In our tests last week, we were unable to reproduce Adalytics’ findings related to ads being shown on the website of the sanctioned Iranian alloy steel company mentioned in the report, such as FBI and US Army jobs ads. We also couldn’t reproduce its finding of US Treasury (aka US Mint) ads being shown on the website of a Russian company under US Treasury OFAC sanctions under US Presidential Executive Order 13685.

However, we did observe FBI jobs ads being served on an Iranian website called Arshad Sara. We also observed FBI careers ads being served on the far-right news website,

Google Search Partners FBI Jobs ad displayed on an Iranian website

An ad for FBI career opportunities being served on an Iranian website (Screengrab: TechCrunch)

Asked for a response to problematic placements of its ads documented in the report, a spokesperson for the FBI declined comment, saying questions should be directed to Google “regarding its platform and systems.”

“High-level vetting failure”

“When I look at this report, the first question I ask is why is this happening? It really looks like whatever due diligence process Google has for the program to run these ads, clearly, the vetting is not working,” Edelson continued in a phone call with TechCrunch to discuss Adalytics’ findings. “There are websites on here that are the websites of directly sanctioned entities — and, here, I’m thinking particularly of the Iranian state-owned enterprises — so that is just incredibly clear cut. There’s no way maybe someone misunderstood what that website was. It’s not really borderline. That’s just a matter of US law. There’s actually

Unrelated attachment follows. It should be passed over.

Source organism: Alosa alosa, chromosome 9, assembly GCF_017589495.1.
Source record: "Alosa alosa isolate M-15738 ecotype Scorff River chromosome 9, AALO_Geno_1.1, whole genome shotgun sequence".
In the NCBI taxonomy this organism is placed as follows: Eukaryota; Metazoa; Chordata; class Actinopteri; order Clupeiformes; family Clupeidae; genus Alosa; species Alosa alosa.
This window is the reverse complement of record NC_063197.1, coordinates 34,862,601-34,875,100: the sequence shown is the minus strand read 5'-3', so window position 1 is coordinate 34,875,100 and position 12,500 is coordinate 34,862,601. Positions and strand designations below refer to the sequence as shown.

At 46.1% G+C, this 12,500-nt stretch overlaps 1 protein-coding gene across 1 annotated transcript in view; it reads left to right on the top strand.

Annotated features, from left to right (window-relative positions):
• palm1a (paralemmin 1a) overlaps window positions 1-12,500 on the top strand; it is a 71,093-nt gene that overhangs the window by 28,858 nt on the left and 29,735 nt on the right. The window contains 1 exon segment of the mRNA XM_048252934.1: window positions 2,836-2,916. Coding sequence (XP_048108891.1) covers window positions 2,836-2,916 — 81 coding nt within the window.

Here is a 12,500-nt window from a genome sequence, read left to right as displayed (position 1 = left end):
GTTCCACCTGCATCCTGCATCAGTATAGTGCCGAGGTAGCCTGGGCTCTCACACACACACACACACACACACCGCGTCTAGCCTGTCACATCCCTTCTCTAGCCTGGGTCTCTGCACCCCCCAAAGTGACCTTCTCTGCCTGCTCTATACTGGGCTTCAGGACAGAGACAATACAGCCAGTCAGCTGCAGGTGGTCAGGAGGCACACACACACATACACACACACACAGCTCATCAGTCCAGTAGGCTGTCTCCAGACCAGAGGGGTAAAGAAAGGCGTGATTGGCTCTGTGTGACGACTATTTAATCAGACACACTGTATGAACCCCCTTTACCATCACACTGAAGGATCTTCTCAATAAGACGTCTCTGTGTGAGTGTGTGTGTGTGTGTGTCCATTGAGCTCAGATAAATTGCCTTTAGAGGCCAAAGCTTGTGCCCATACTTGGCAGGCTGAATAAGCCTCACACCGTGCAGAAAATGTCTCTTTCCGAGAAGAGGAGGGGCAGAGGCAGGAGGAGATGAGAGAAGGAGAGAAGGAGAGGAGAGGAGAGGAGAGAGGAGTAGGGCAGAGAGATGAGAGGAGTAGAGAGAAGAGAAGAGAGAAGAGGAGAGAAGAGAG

It’s evident that Google’s ad verifications are failing, leaving advertisers and users skeptical of the transparency of their systems. The recent findings indicate a failure of vetting on Google’s part, resulting in US sanctioned entities being able to run Google search ads. The lack of transparency and accountability in their processes has come under scrutiny, demanding more transparency from regulators and advertisers.

Lina Khan, the new chair of the U.S. Federal Trade Commission have spoken out about the lack of transparency issues, something I think indicated for a long time, warning if we don’t do something, it’s going to be a slow train wreck. “The trust is not warranted,” she added. “Regulators need to demand transparency, advertisers need to demand transparency. Of course advertisers have very little power in this equation. So that’s where, I think very clearly, regulators need to step in.”